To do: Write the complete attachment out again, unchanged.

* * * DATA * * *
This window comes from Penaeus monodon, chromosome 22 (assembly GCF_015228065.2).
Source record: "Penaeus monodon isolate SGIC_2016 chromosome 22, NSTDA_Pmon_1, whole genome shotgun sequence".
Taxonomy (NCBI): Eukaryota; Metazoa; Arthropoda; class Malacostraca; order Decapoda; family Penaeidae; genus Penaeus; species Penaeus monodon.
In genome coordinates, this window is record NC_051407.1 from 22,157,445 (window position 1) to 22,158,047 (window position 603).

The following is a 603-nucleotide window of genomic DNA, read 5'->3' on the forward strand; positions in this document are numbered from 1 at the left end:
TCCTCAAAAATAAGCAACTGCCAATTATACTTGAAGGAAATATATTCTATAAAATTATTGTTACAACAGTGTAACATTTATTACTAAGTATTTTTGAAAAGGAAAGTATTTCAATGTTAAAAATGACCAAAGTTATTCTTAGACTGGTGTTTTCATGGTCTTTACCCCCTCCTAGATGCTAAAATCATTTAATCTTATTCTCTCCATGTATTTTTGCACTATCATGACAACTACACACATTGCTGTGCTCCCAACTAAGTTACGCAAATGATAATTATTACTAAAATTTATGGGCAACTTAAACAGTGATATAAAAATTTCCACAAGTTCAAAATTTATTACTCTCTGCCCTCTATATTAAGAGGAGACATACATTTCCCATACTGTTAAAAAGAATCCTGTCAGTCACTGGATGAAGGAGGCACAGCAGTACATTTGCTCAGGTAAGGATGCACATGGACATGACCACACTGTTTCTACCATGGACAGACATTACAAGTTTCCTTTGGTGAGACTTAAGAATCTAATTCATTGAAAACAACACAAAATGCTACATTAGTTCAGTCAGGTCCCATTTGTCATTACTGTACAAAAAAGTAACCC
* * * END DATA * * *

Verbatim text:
This window comes from Penaeus monodon, chromosome 22 (assembly GCF_015228065.2).
Source record: "Penaeus monodon isolate SGIC_2016 chromosome 22, NSTDA_Pmon_1, whole genome shotgun sequence".
Taxonomy (NCBI): Eukaryota; Metazoa; Arthropoda; class Malacostraca; order Decapoda; family Penaeidae; genus Penaeus; species Penaeus monodon.
In genome coordinates, this window is record NC_051407.1 from 22,157,445 (window position 1) to 22,158,047 (window position 603).

The following is a 603-nucleotide window of genomic DNA, read 5'->3' on the forward strand; positions in this document are numbered from 1 at the left end:
TCCTCAAAAATAAGCAACTGCCAATTATACTTGAAGGAAATATATTCTATAAAATTATTGTTACAACAGTGTAACATTTATTACTAAGTATTTTTGAAAAGGAAAGTATTTCAATGTTAAAAATGACCAAAGTTATTCTTAGACTGGTGTTTTCATGGTCTTTACCCCCTCCTAGATGCTAAAATCATTTAATCTTATTCTCTCCATGTATTTTTGCACTATCATGACAACTACACACATTGCTGTGCTCCCAACTAAGTTACGCAAATGATAATTATTACTAAAATTTATGGGCAACTTAAACAGTGATATAAAAATTTCCACAAGTTCAAAATTTATTACTCTCTGCCCTCTATATTAAGAGGAGACATACATTTCCCATACTGTTAAAAAGAATCCTGTCAGTCACTGGATGAAGGAGGCACAGCAGTACATTTGCTCAGGTAAGGATGCACATGGACATGACCACACTGTTTCTACCATGGACAGACATTACAAGTTTCCTTTGGTGAGACTTAAGAATCTAATTCATTGAAAACAACACAAAATGCTACATTAGTTCAGTCAGGTCCCATTTGTCATTACTGTACAAAAAAGTAACCC